Liz Fields reports: A Nevada cattle rancher appears to have won his week-long battle with the federal government over a controversial cattle roundup that had led to the arrest of several protesters.
“Based on information about conditions on the ground, and in consultation with law enforcement, we have made a decision to conclude the cattle gather because of our serious concern about the safety of employees and members of the public”
— BLM Director Neil Kornze
Cliven Bundy went head to head with the Bureau of Land Management over the removal of hundreds of his cattle from federal land, where the government said they were grazing illegally.
Bundy claims his herd of roughly 900 cattle have grazed on the land along the riverbed near Bunkerville, 80 miles northeast of Las Vegas, since 1870 and threatened a “range war” against the BLM on the Bundy Ranch website after one of his sons was arrested while protesting the removal of the cattle.
The Washington Post‘s Melinda Henneberger has a good item this weekend, she starts with a Fresh Air interview with actress Edie Falco, to make a point about blurring the lines between fantasy and reality. Nancy Pelosi‘s familiar habit of creating an imaginary enemy (straw man) and shamelessly using it as a voodoo doll, in public remarks, is one she unfortunately shares with Harry Reid and Barack Obama.
During the six seasons the two played New Jersey mob boss Tony Soprano and his wife, Carmela, on the HBO hit series “The Sopranos,” they so rarely saw each other out of character, Falco said on “Fresh Air,’’ that “he really existed only as Tony to me.’’ That “there wasn’t a lot of information about Jim, the guy who showed up to play Tony,’’ she said, helped her inhabit Carmela.
Now, nobody ever talks like that — including Falco herself right after her TV husband died last year. (“It’s Jim the man, the very dear man, that I will miss the most,’’ she said then, although when you think about it, that should go without saying.)
So Falco’s interviewer tried to give her an out, asking, “Were you particularly sad when he died that you never got to know him as a man?” Not really, she said after a pause: “I mean, I love Jim very much, but we both had very, very full lives on different sides of the country.’’ Tony, on the other hand, she was so close to that she avoided watching the show because “I didn’t want to see him with other women.” She purposely blurred fact and fiction, role and reality, narrative and normal life for the sake of her work.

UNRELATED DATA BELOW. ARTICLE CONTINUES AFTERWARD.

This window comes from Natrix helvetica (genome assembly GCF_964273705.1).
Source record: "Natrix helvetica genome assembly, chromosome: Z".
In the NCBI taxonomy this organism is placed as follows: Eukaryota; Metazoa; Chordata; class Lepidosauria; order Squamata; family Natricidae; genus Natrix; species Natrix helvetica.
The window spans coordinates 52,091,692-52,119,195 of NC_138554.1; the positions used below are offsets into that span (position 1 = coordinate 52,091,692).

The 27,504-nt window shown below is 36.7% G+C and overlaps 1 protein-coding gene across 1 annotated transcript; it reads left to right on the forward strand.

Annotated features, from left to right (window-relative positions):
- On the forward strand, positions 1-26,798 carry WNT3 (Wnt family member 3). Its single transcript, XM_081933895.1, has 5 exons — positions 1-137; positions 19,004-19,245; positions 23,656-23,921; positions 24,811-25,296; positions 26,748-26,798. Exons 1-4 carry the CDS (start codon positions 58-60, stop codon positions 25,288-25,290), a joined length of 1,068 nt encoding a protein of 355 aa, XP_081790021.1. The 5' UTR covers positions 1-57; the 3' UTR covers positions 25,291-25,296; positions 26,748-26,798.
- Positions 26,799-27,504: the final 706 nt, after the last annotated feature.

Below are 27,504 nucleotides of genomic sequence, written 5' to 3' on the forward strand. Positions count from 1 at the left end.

In the political theater, that kind of compartmentalizing and denial can be helpful, too, and one of this week’s stop-the-car moments in Washington came when Nancy Pelosi, Democratic minority leader of the House, gave an inflammatory answer to an awfully leading question, accusing congressional Republicans of racism and issuing an even more blanket indictment of sexism.
“Pelosi: House GOP holding up immigration bill because of race,” was our headline. What she said was slightly more nuanced than that, but “I think race has something to do with the fact that they’re not bringing up an immigration bill” isn’t a headline.
“That was a tough story for me to read, I just wanted you to know that.”
“Lab-grown vaginas.” I defy you not to giggle just a little at that. And yes, it’s a real thing, lab-grown vaginal organs were successfully implanted in four teenage girls. A big victory for science! But a very awkward story to cover on the local news. WGN Morning News anchor Robin Baumgarten did her best to power through the story, keeping a straight face as she did a report where the word vagina was used twice.
After the brief report, she remarked, “That was a tough story for me to read, I just wanted you to know that.” In came co-anchor Larry Potash, cracking wise and asking her if saying “coochie-coo” would have made it easier to get through.
Charles Krauthammer writes: Two months ago, a petition bearing more than 110,000 signatures was delivered to the Washington Post demanding a ban on any article questioning global warming. The petition arrived the day before publication of my column, which consisted of precisely that heresy.
“Long a staple of academia, the totalitarian impulse is spreading.”
The column ran as usual. But I was gratified by the show of intolerance because it perfectly illustrated my argument that the Left is entering a new phase of ideological agitation — no longer trying to win the debate but stopping debate altogether, banishing from public discourse any and all opposition.
The proper word for that attitude is totalitarian. It declares certain controversies over and visits serious consequences — from social ostracism to vocational defenestration — upon those who refuse to be silenced.
“There is no logic. What’s at play is sheer ideological prejudice — and the enforcement of the new totalitarian norm that declares, unilaterally, certain issues to be closed.”
Sometimes the word comes from on high, as when the president of the United States declares the science of global warming to be “settled.” Anyone who disagrees is then branded “anti-science.” And better still, a “denier” — a brilliantly chosen calumny meant to impute to the climate skeptic the opprobrium normally reserved for the hatemongers and crackpots who deny the Holocaust.